Electric Ladyland.

By October 1968, when The Jimi Hendrix Experience were preparing to release their third album Electric Ladyland, Jimi Hendrix was one of the most successful musicians in the world. His albums sold by the million, and when The Jimi Hendrix Experience played live, they were one of the hottest live acts. Proof of that was Electric Ladyland which was the most ambitious album of the Jimi Hendrix Experience.

Unlike The Jimi Hendrix Experience’s two previous albums, Electric Ladyland was a double album that featured sixteen songs. Thirteen of these songs were penned by Jimi Hendrix while Noel Redding contributed Little Miss Strange. The other tracks were covers of Bob Dylan’s All Around The Watchtower and Earl King’s Come On (Let the Good Times Roll. These tracks, and the rest of Electric Ladyland were recorded at three recording studios.

Recording sessions for Electric Ladyland took place at Olympic Studios in London and the Record Plant Studios and Mayfair Studios, in New York and began in July 1967 and continued right through until December 1967. After the festive season, The Jimi Hendrix Experience reconvened in January 1968 and spent four months completing their third album Electric Ladyland. It was completed in April 1968, and the release of Electric Ladyland was scheduled for release in October 1968.

As soon as critics heard Electric Ladyland, they realised that this was The Jimi Hendrix Experience’s finest hour as they flitted between and sometimes combined blues rock, hard rock, psychedelia and rock on an album that oozed quality. Proof of that were tracks of the quality of Crosstown Traffic, Voodoo Chile, Voodoo Child (Slight Return), All Along the Watchtower and Gypsy. Electric Ladyland which featured future classics was hailed as the greatest album of The Jimi Hendrix Experience’s career and a future classic. Record buyers agreed.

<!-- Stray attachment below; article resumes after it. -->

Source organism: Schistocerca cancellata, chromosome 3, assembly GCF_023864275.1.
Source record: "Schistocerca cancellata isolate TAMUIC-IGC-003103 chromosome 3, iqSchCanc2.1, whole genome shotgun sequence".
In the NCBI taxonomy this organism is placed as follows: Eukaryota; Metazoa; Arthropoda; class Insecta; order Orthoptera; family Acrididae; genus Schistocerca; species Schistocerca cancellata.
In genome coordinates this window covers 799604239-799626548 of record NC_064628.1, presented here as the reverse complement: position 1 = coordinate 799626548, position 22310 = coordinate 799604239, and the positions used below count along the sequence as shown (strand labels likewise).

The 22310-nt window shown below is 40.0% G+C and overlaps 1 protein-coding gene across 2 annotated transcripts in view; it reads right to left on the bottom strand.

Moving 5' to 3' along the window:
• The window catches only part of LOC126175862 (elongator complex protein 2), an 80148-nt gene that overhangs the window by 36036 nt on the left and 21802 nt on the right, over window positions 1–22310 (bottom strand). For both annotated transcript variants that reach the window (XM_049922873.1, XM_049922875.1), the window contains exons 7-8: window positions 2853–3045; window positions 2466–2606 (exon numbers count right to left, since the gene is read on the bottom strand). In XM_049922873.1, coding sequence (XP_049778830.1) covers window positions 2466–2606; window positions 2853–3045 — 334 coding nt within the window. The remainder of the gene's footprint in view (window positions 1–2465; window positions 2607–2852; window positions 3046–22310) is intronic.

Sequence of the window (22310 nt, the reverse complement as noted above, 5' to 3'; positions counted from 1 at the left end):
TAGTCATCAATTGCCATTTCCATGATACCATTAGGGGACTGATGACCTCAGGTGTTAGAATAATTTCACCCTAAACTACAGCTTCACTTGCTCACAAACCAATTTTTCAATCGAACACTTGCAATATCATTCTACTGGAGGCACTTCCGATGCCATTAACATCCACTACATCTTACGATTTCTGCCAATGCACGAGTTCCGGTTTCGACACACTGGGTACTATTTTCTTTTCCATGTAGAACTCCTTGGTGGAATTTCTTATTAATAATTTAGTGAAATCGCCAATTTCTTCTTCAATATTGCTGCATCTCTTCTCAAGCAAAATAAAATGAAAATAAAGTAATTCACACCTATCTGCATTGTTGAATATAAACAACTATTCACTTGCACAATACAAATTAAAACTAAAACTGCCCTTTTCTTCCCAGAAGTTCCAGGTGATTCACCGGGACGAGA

When Electric Ladyland was released in Britain, on the ‘16th’ of October 1968, it reached number six and was certified gold. Electric Ladyland had outsold Axis: Bold As Love and replicated the success of The Jimi Hendrix Experience’s debut album Are You Experienced.

Nine days, later, on the ‘25th’ of October 1968 Electric Ladyland was released in America, and reached number one on the US Billboard 200. Having sold two million copies, Electric Ladyland was certified double platinum and the rise and rise of The Jimi Hendrix Experience continued.

Just like their previous two albums, Electric Ladyland would later become a classic album. Electric Ladyland was the album that the Jimi Hendrix Experience were always capable of making and they had now fulfilled the potential that on an album that marked the coming of age for The Jimi Hendrix Experience. However, having just released the finest album of their three album career there was a twist in the tale for the Jimi Hendrix Experience.


Electric Ladyland would be the Jimi Hendrix Experience’s final album and a fitting swan-song from a legendary power trio. Sadly, the Jimi Hendrix Experience would only ever take to the stage on two more occasions.

Eight months after the release of Electric Ladyland, the Jimi Hendrix Experience played their last concert on June the ‘29th’ 1969 at Barry Fey’s Denver Pop Festival which was a three-day event held at Mile High Stadium. Little did anyone in the audience realised that they had witnessed last performance by the original lineup of the Jimi Hendrix Experience.